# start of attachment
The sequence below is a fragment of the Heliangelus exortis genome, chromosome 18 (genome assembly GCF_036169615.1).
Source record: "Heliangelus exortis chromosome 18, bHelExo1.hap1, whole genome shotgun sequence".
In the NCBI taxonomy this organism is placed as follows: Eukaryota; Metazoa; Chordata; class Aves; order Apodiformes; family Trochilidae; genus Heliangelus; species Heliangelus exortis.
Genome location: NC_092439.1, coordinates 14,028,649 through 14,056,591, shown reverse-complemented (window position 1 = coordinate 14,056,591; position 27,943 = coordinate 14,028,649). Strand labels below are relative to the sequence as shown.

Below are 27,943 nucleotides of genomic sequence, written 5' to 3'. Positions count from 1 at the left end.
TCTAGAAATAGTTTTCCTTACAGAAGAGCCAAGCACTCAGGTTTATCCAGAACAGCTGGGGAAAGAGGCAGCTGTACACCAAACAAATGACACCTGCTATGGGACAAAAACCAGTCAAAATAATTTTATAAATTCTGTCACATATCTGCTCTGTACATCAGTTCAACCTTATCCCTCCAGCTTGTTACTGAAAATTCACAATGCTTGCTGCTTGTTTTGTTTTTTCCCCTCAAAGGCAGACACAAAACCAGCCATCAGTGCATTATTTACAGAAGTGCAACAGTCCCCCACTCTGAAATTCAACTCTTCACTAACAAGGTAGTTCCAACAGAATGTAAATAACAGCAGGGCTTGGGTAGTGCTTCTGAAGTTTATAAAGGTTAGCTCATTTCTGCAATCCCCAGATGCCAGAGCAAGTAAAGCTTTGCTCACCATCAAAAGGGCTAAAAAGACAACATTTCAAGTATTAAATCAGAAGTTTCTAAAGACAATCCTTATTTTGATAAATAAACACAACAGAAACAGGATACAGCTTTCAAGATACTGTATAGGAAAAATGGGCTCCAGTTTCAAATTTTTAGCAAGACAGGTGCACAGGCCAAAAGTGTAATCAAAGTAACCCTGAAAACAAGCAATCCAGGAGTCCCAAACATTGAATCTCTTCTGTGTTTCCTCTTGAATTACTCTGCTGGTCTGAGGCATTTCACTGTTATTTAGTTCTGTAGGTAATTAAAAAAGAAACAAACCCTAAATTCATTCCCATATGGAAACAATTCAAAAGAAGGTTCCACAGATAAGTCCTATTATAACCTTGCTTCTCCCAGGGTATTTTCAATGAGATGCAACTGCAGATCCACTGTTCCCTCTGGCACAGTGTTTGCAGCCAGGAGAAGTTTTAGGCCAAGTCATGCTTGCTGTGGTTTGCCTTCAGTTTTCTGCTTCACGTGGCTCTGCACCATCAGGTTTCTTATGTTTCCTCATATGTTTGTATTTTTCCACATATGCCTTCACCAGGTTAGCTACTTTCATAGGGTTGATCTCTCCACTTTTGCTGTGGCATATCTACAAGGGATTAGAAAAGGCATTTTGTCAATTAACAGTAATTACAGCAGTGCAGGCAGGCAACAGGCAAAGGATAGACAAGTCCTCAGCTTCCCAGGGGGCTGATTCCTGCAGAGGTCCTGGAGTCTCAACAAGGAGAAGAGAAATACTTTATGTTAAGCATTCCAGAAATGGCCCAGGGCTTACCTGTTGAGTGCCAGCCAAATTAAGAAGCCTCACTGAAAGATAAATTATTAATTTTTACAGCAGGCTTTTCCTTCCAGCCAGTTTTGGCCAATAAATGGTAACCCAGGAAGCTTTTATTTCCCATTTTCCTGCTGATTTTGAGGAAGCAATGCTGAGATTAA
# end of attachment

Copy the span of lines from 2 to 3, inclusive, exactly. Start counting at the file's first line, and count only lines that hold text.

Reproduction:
Source record: "Heliangelus exortis chromosome 18, bHelExo1.hap1, whole genome shotgun sequence".
In the NCBI taxonomy this organism is placed as follows: Eukaryota; Metazoa; Chordata; class Aves; order Apodiformes; family Trochilidae; genus Heliangelus; species Heliangelus exortis.